Year C: Twenty-Ninth Sunday in Ordinary Time
The Parable of the Persistent Widow.
Then he told them a parable about the necessity for them to pray always without becoming weary. He said, “There was a judge in a certain town who neither feared God nor respected any human being. And a widow in that town used to come to him and say, ‘Render a just decision for me against my adversary.’ For a long time the judge was unwilling, but eventually he thought, ‘While it is true that I neither fear God nor respect any human being, because this widow keeps bothering me I shall deliver a just decision for her lest she finally come and strike me.’ The Lord said, “Pay attention to what the dishonest judge says. Will not God then secure the rights of his chosen ones who call out to him day and night? Will he be slow to answer them? I tell you, he will see to it that justice is done for them speedily. But when the Son of Man comes, will he find faith on earth?”
- Where do you struggle with being persistent in prayer, do you ever get disheartened?
- When have you experienced the “power of prayer ”? Is this always in answer to a petition or are there other ways prayer is powerful for you?
- How would you describe the kind of faith that Jesus, the “Son of Man” is looking for on earth? What does His kind of faith look like?
- What is the connection between your prayer life and to being an agent of God’s justice in the world?
Sr. Mary M. McGlone CSJ
The vocabulary of this parable mirrors Luke’s tales of the friend in the night (Luke 11:5-8) and the gardener whose unremitting activity of cultivating and fertilizing the fig tree is described with the same vocabulary as our widow’s persistent “bothering” (Luke 13:6-8). Some would take this reading to recommend novena upon novena, or an injunction like “A few more rosaries and the Blessed Virgin will surely talk Jesus into doing what we want!” Even aside from the fact that Jesus didn’t give his mother special treatment, this can’t be what Jesus was teaching — not the Jesus who said, “When you pray, do not babble like the pagans, who think that they will be heard because of their many words” (Matthew 6:7).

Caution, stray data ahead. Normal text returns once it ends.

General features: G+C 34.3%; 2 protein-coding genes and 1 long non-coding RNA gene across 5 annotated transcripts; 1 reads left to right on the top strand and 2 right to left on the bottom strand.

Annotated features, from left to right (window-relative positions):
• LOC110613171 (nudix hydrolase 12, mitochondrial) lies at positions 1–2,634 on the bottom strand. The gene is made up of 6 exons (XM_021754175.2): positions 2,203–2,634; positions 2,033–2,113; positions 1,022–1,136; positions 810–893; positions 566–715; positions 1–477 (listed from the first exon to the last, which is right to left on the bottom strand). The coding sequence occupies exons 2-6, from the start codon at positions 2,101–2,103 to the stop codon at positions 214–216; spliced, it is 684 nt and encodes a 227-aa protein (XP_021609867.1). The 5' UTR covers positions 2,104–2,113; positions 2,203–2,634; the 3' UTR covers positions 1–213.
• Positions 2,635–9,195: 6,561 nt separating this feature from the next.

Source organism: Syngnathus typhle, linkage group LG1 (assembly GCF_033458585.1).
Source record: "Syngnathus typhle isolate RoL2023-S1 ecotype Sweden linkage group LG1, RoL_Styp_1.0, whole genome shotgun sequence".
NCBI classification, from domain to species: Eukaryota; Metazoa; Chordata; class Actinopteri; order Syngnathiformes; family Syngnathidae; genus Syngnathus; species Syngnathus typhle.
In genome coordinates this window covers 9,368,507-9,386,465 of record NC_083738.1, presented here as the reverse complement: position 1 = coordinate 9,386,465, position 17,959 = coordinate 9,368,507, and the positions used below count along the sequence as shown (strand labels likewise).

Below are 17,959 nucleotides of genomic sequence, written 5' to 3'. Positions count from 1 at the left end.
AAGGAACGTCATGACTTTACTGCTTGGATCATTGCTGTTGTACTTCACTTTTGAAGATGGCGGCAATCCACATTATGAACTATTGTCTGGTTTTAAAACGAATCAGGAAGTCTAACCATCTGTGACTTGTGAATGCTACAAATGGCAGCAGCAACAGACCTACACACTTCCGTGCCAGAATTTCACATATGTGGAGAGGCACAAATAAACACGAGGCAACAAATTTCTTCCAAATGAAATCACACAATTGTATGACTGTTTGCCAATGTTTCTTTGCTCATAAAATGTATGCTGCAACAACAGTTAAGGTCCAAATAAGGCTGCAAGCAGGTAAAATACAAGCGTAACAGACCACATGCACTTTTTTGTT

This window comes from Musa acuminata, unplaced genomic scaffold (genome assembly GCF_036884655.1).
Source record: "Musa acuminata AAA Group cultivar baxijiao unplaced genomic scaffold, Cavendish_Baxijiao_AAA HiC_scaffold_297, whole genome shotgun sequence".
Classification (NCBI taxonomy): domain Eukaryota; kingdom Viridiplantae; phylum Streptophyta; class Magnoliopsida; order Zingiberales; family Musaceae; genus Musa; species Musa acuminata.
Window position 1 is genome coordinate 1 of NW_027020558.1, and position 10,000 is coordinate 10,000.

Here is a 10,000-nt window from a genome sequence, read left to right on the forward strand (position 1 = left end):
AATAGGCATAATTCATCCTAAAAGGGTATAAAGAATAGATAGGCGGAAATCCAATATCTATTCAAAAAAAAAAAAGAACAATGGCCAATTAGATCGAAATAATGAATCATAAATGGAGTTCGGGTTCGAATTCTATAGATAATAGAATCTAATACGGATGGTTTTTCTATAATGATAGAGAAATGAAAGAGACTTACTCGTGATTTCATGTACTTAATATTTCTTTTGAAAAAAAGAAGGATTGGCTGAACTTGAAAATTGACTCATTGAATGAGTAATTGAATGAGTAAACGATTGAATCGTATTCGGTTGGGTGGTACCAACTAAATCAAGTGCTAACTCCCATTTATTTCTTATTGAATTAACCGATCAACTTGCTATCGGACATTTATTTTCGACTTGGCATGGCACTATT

The persistence Jesus is talking about here has to do with something other than multiplying words. The phrase that the New American Bible translates as “without becoming weary” has to do with the idea of not succumbing to discouragement. In other places, it is translated as “do not be remiss” (2 Thessalonians 3:13) or “do not lose heart” (Ephesians 3:13) or “let us not grow tired of doing good” (Galatians 6:9). We get the sense that Jesus himself was disheartened with the progress of his mission when he finished this parable with the question: “When the Son of Man comes, will he find faith on earth?”
Humor was obviously part of Jesus’ antidote to the doom-and-gloom attitude that the world’s trials can engender. Not only did he tell a story to delight an audience that knew all about officials who sought nothing beyond their own advantage; he used the story to awaken their creativity. This is the classic tale of the underdog who wins without losing integrity or stooping to the level of the antagonist. It is an example of turning the other cheek, which is actually turning the tables so that the stakes are different. She got justice not by convincing the judge of her cause but by making his apathy so uncomfortable that doing the right thing was obviously in his best interests. Additionally, as a Gospel-inspired solution, it was in his best interests not just in the sense of getting her off his back but also in moving him toward the possibility of understanding the value of justice and coming to appreciate it.
This is where the power of prayer comes in. When Jesus tells us to pray without losing heart, he’s inviting us into his own spiritual process. We say we believe in the God of Jesus, the God who has a plan for human history. That belief implies that history is on the way to a fulfillment beyond what we can imagine. Only prayer opens us to God’s horizon. Praying without ceasing is an imitation of Jesus, who was constantly attentive and open to God’s options for the future.